A review of Bingo Barge Murder (A Shay O’Hanlon Caper, #1) by Jessie Chandler


ONLINE SUMMARY — As co-owner of The Rabbit Hole, a quirky-cool Minneapolis coffee shop, Shay O’Hanlon finds life highly caffeinated but far from dangerous. That is, until her lifelong friend Coop becomes a murder suspect. The victim was Kinky, Coop’s former boss and the unsavory owner of The Bingo Barge, a sleazy gambling boat on the Mississippi. The weapon? Kinky’s lucky bronzed bingo marker.

While unearthing clues to absolve Coop, Shay encounters Mafia goons hunting for some extremely valuable nuts. Looking for the murderer without help from the cops proves risky—especially with distracting sparks flying between Shay and the beautiful yet fierce Detective Bordeaux. When Shay’s elderly friend and landlady is held for ransom by the mob, all bets are off. Can Shay find the killer before the stakes get any higher?

MY REVIEW — Some time ago at my local library, I came across Jessie Chandler’s Pickle in the Middle Murder, book three of her Shay O’Hanlon series. The unusual title grabbed me, as did the blurb, the cover was kinda cool, and, last but not least, since I’m an ardent hibernophile and main character’s name — Well, you get the idea. Though I hadn’t read the first books in the series, Pickle… worked pretty well as a stand-alone, and I enjoyed it. However, it did leave me wondering how Shay, the protagonist, and JT, her girlfriend, got together.

So, I finally got around to the initial entry in the series, Bingo Barge Murder, and enjoyed it every bit as much — well even more, maybe, than the other book. Not only was the mystery interesting, but the book was also a helluva lotta fun, on the level of Elizabeth Sims’ first two Lillian Byrd novels or maybe Jessica Thomas’ Alex Peres series. A few reviewers on amazon called it slapstick or farcical, but I think that overstates the case; while it is indeed lighter in tone than many murder mysteries, I didn’t find the humor to be that exaggerated. It was, pace Goldilocks, “just right.”

In Pickle in the Middle Murder , Shay wasn’t really even my favorite character, but, here, she definitely is. Though completely out of her element, her loyalty to her friends makes her relentless in solving the mystery. Now that I have a much better feel for Shay, I’m confident that a reread of Pickle… would change my feelings about her in that book, too. Having a little more backstory on her friends Eddy and Coop helped me warm to them, as well; they’re quirky – maybe not Joan Opyr Idaho Code quirky — but quite likeable. And, even though she doesn’t have a huge amount of time “on stage,” I love JT. The diverse nature of the characters in Bingo Barge Murder is one of the major strengths of Chandler’s tale.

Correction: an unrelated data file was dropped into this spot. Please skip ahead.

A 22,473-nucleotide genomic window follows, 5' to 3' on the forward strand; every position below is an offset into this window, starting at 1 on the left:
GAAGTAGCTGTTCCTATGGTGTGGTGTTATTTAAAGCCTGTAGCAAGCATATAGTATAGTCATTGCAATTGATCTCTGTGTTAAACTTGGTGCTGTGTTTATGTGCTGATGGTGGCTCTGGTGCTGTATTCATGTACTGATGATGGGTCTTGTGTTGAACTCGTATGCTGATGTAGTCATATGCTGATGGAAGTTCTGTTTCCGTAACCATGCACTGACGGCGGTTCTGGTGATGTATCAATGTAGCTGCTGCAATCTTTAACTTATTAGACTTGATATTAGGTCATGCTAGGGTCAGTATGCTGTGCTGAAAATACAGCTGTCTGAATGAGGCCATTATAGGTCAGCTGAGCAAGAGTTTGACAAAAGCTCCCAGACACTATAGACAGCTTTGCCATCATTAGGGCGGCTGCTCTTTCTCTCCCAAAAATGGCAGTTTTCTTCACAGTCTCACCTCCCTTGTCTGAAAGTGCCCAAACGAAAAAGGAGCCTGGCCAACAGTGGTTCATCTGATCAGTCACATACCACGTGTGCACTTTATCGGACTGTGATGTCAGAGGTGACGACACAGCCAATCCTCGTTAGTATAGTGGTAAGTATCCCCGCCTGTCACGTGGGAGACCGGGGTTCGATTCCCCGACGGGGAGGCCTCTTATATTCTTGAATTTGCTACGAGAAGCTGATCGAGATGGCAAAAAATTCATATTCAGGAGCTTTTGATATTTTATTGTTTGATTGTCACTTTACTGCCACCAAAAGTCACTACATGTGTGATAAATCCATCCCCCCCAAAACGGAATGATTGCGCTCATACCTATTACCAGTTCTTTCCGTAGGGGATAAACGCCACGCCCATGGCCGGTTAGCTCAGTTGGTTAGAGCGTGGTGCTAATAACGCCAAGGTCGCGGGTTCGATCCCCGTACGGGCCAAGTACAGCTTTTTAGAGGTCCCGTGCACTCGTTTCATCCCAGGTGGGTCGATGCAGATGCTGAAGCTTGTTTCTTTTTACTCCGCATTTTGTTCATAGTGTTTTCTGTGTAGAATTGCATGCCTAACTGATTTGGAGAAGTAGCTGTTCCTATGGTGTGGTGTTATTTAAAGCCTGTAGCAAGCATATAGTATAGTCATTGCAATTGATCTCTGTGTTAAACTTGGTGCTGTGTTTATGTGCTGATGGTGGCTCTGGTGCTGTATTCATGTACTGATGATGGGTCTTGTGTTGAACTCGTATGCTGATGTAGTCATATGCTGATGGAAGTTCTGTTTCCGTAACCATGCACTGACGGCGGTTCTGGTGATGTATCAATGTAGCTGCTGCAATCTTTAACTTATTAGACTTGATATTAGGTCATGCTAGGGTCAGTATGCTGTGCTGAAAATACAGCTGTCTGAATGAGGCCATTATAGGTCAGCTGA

The plot of the novel is convoluted, though not in an off-putting way, and the author does a good job handling that complexity. That our intrepid amateur sleuth, coffee shop owner cum Tenacious Protector, has two sets of baddies to deal with ramps up the suspense, giving us basically two climaxes. While both pairs of perps are a few peas short of a casserole – Eddy calls one duo “Ding and Ling” — they’re still clearly dangerous and the sense of menace evoked is absolutely real.

The actual writing is rock solid. None of those distracting gaffes of grammar, syntax, etc. to pull your interest away from the story to the actual words on the page. The narrative style is smooth and natural, colorful with just the right amount of humor sprinkled throughout. In first person POV, the narrative style is literally the narrator’s voice, and here, it simply feels right. The story’s pacing is also a plus, with action scenes effectively alternating with calmer passages that are more dialog-filled.

Finally, there’s the budding romance between Shay and JT. What really impressed me about this was that even though there’s no sex, absolutely none, no, not any at all,  just a brief kiss and, at the very end, a bit longer make-out session, the continuation of which is merely alluded to — Chandler still manages to make every interaction between the two women quite sexy. Very nicely done.

In short, Jessie Chandler’s Bingo Barge Murder is a well-written, interesting and enjoyable mystery with realistic characters who feel more like they could be your neighbors, not just characters in a book. It features a well-balanced blend of drama and humor. I’m particularly glad I read it because of how it changed my feelings about Shay. Unreservedly recommended. I don’t imagine I’ll wait nearly as long to read book two, Hide and .Snake Murder.


A review of Killer Storm, by Jen Wright

Read: May, 2015

ONLINE SUMMARY: “Killer Storm” features the adventures of Jo Spence, a forty-year-old, coffee-addicted, dog-loving lesbian whose desk job suddenly places her in the middle of a murder investigation and the escalating violence of a new gang in Duluth.

Set near the shores of Lake Superior close to the wilderness of the north woods, this story combines a description of the idyllic life led by the women of the Valley with an action-oriented plot involving raids and drug busts, a hostage situation, and the invasion of Jo’s home.

During this turbulent time in Jo’s life, her friends set her up with Zoey, a new faculty member at the local university. Their first date turns into a three-day stay at Zoey’s house during a record-setting snowstorm. Jo tries to resist the strong attraction she feels for Zoey, but she is drawn into the most intense affair of her life.